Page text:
The Pfizer COVID-19 vaccine is safe in children ages 5 to 11 and generated a “robust antibody response,” according to data released Monday by the drugmaker.
These are the first such results released in the U.S. for this age group for a COVID-19 vaccine. Pfizer said it plans to soon submit to the Food and Drug Administration for emergency-use authorization soon, which it hopes to have by the end of the year.
“Since July, pediatric cases of COVID-19 have risen by about 240% in the U.S. — underscoring the public health need for vaccination,” said Albert Bourla, Pfizer chairman and CEO. “These trial results provide a strong foundation for seeking authorization of our vaccine for children 5 to 11 years old, and we plan to submit them to the FDA and other regulators with urgency.”
The trial included 2,268 participants ages 5 to 11 and used a two-dose regimen of the vaccine administered 21 days apart.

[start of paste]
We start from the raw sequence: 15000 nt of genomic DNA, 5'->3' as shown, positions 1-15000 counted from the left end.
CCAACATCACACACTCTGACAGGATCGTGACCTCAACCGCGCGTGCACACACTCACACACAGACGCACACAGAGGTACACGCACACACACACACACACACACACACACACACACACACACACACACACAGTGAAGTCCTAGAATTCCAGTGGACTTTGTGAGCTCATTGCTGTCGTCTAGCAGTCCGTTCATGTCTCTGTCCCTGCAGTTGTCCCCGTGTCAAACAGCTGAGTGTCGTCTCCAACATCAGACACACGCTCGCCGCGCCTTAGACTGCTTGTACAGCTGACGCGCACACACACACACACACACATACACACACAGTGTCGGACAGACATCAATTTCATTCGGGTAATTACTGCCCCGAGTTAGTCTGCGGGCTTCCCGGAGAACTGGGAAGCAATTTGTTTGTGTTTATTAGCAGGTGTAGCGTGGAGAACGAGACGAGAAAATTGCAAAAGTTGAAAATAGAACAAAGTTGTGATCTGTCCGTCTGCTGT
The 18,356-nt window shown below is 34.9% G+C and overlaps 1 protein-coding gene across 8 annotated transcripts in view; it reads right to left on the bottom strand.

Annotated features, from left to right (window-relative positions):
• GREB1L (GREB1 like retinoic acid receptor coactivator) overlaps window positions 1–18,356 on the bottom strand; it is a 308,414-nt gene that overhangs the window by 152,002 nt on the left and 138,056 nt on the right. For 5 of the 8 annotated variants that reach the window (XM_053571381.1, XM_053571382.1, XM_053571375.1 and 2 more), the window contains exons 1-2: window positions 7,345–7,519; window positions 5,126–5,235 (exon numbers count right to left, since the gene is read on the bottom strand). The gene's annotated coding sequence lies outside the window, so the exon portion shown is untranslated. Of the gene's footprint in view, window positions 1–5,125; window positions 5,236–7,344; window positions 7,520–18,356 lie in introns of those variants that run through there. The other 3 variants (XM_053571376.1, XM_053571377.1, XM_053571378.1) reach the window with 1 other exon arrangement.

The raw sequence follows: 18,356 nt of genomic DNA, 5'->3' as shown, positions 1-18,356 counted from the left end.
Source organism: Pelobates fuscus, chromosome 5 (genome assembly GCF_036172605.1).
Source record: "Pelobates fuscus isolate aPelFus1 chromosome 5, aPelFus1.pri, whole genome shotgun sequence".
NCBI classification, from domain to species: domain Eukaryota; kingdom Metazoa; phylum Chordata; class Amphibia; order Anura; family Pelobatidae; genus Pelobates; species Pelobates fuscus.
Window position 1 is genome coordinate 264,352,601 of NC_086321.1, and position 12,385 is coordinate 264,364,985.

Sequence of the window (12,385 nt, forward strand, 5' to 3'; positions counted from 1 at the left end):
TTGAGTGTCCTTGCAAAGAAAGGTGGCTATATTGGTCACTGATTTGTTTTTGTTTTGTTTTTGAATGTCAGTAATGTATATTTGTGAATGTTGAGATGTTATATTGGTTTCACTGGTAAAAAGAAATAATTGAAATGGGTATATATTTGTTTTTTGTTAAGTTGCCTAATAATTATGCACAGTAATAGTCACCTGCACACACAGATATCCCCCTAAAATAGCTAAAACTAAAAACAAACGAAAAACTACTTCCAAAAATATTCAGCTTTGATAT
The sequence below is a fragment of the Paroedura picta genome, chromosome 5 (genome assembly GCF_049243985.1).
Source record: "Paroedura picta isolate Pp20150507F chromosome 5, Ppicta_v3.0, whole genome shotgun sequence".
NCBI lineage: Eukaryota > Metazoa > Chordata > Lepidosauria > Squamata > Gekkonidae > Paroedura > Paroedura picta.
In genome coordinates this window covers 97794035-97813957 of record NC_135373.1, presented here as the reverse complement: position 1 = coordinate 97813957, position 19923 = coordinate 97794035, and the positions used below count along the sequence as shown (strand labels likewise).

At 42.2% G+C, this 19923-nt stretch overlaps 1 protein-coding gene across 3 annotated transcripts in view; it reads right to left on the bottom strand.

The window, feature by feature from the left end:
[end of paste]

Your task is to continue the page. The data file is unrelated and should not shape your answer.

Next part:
The trial used a 10-microgram dose —smaller than the 30-microgram dose that has been used for those 12 and older.
The trial initially enrolled up to 4,500 children ages 6 months to 11 years in the United States, Finland, Poland and Spain from more than 90 clinical trial sites.
It was designed to evaluate the safety, tolerability and immunogenicity of the Pfizer vaccine on a two-dose schedule (approximately 21 days apart) in three age groups — ages 5 to 11 years, ages 2 to 5 years, and ages 6 months to 2 years.
In the trial’s first phase, children ages 5 to 11 years were on a two-dose schedule of 10 µg each while children younger than 5 received a lower 3 µg dose for each injection in the Phase 2/3 study.
The trial enrolled children with or without prior evidence of a coronavirus infection
“We are pleased to be able to submit data to regulatory authorities for this group of school-aged children before the start of the winter season,” said Dr. Ugur Sahin, CEO and co-founder of BioNTech, the Germany company that developed the vaccine alongside Pfizer.
“The safety profile and immunogenicity data in children aged 5 to 11 years vaccinated at a lower dose are consistent with those we have observed with our vaccine in other older populations at a higher dose,” Sahin said.